4. We can beg to differ here. It comes down to the scene itself. Her response was callous, regardless of gender. Had she said the same thing to her homegirl I’d call it callous. Even if she thought it was a typical needy-man question she could have answered it like an adult. She actually pulled away from dude and cringed. If anything I felt like her behavior was a caricature of a strong woman, definitely not worth cheering in a theater. Obviously, the bigger problem is that the moment had to stand in for their entire relationship, because after that he disappeared for most of the film.

    5. “It’s like everyone is so apoplectic and worn out from criticizing Perry’s work that they don’t have sufficient energy left to side-eye movies that have a lot of the same glaring shortcomings.”

    ^Right there you did it.

    People don’t pan all Tyler Perry movies equally. I know lots of folk who claim to abhor him but still ride with the Why Did I Get Married movies. It would be interesting to talk to folk and explore why that is.

    One day I’ll learn how to block quote and make my comments more awesome.

  • While I mostly enjoyed The Best Man Holiday I did find myself saying “come on now…really?” several times out loud in the theater. I just had to remind myself to suspend reality and enjoy the movie just like I might enjoy any other movie about superheroes and alternate universes.

  • alright. let’s talk about Jordan. (i tweeted this earlier so pardon if you’ve seen some of this before already)

    Jordan is coded with certain “masculine” traits- her professional drive, her name, her short hair- and she is cold-bed single. Jordan’s not portrayed as masculine in the dreaded black feminist way (no make-up, natural hair, etc.) but compare her to the other women. Mia- the sweet “virgin;” Shelby- the spoiled brat; Candy- the vivacious stripper. all of them with long hair & male attention. In The Best Man, we see Mia & Shelby connected to 2 of the men. Candy, an object of male desire. Jordan, rejected twice.

    So what happens when Jordan, this career-driven, lonely Strong Black Woman, can’t get the brother she wants? She gets a #WhiteBoo in The Best Man Holiday, but surprise! #WhiteBoo is still a man & still needs to be needed. Lay your burdens down, SBW Jordan, or you’ll die alone!

    i’m going to add that Robin, in the first movie, flaky as hell, right? in between jobs with no firm idea what she wanted to be when she grew up, but she had a man though, didn’t she?

    if i recall correctly, Jordan was the only woman, other than Candy, with a job or career. super masculine, Christian (muscular Christian?!) Lance didn’t want Mia to work. i believe Shelby was getting by on her father’s money. again, Robin was unemployed, but all those women had men. Candy was a stripper, but her heart of gold (because, of course, she was stripping to get through college, not because she *really* wanted to do it) won her man.

    i enjoyed both movies. the first one was an immediate favorite. this one is a little too heavy-handed with the faith stuff. i wish they’d cut the “O, Holy Night” scene and put in whatever lipsync routine the women did. but yes, there are lots of issues beneath the good times in this movie, issues very similar to what TP puts out.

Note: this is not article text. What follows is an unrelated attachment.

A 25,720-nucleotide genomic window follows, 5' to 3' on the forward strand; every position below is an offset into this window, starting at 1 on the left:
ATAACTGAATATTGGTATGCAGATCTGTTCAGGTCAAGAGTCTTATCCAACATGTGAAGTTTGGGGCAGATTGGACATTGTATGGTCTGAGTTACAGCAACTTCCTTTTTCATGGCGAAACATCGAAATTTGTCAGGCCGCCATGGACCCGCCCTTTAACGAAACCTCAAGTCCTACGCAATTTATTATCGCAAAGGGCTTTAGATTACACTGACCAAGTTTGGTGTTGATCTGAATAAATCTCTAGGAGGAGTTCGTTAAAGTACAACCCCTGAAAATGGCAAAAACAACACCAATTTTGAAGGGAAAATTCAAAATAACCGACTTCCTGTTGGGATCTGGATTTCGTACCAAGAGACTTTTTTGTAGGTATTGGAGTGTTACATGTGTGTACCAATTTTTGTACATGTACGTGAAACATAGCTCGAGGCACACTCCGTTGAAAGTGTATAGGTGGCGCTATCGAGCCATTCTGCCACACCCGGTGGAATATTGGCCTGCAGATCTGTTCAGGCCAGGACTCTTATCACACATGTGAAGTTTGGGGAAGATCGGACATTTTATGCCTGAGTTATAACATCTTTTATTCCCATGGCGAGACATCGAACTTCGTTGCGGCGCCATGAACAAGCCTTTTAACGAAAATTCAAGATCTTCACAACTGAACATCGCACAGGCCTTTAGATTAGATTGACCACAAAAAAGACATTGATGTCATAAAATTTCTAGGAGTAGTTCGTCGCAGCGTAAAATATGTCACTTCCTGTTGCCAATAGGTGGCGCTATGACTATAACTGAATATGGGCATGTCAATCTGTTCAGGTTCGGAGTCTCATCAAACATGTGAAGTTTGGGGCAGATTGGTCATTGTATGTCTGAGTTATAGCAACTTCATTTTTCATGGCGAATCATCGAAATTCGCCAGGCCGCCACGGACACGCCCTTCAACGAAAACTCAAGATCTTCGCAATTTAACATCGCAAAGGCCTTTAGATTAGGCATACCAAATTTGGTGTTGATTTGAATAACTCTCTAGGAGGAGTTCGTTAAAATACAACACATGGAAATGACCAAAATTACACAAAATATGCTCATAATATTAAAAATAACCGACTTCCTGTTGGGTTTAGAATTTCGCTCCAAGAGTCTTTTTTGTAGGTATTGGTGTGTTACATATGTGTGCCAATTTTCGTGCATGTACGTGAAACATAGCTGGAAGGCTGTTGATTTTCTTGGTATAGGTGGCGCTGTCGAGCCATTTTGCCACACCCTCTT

• I think a lot of people overlooked the film’s schmaltzy parts for nostalgia purposes. You let “old friends” get away with a lot of things.

  • rachel

    Wow maybe I’m out of sync with black america. I liked this movie a lot. I like Tyler Perry movies…I don’t get the critism…mainstream movies always have a ‘safe’ black person in them that I can’t relate to and I rarely go to the movies for that reason. I want to see all facets of blackness represented and am tired of mainstream movies with over the top characters again that don’t represent my culture just the European view of the world if you will. I’m by no means saying that the movie should not be critiqued(sp) but I saw a good movie..

    • You’re certainly allowed to like this movie and Tyler Perry movies!

      I want to see all facets of blackness represented and am tired of mainstream movies with over the top characters…

      Tyler Perry *only* traffics in over-the-top characters, though.

  • Ty Willi

    Are Christmas carols so hard to accept? I mean, it’s a “holiday” movie. It’s really sad to see such a rejection of faith in the comments. The movie wasn’t forcing religion down people’s throats. The O Holy Night scene had purpose and for a moment Monica Calhoun reminded me of Whitney, but I could have just been sensitive at the time. But I just don’t get why be so offended. You knew what your were getting into from the first movie. Lance, though jaded at times, is a man of faith. I don’t know, just don’t get why some of you (commenters) are so offended. Someone’s faith, or the cinematic display of it, shouldn’t be offensive,

  • Rene

    I know that I am late, but I agree 100% with this article. The original film has been one of my favorite movies since I first saw it in the theaters in 1999. I left this film wondering, “Did Tyler Perry secretly co-produce this?” This film was nowhere near intelligent, comical or witty as the first one. The first one was natural, this sequel was forced. I was too upset that I spent much of the last part of the film crying extremely hard. This was a tragedy; so not a romantic comedy. Drama can be contained within a romantic comedy, but what was within this film could only be classified as tragedy. The most redeeming quality about this film for is that I love this cast and seeing them reminds me of those feelings I developed for them in the original. This was such a huge disappointment.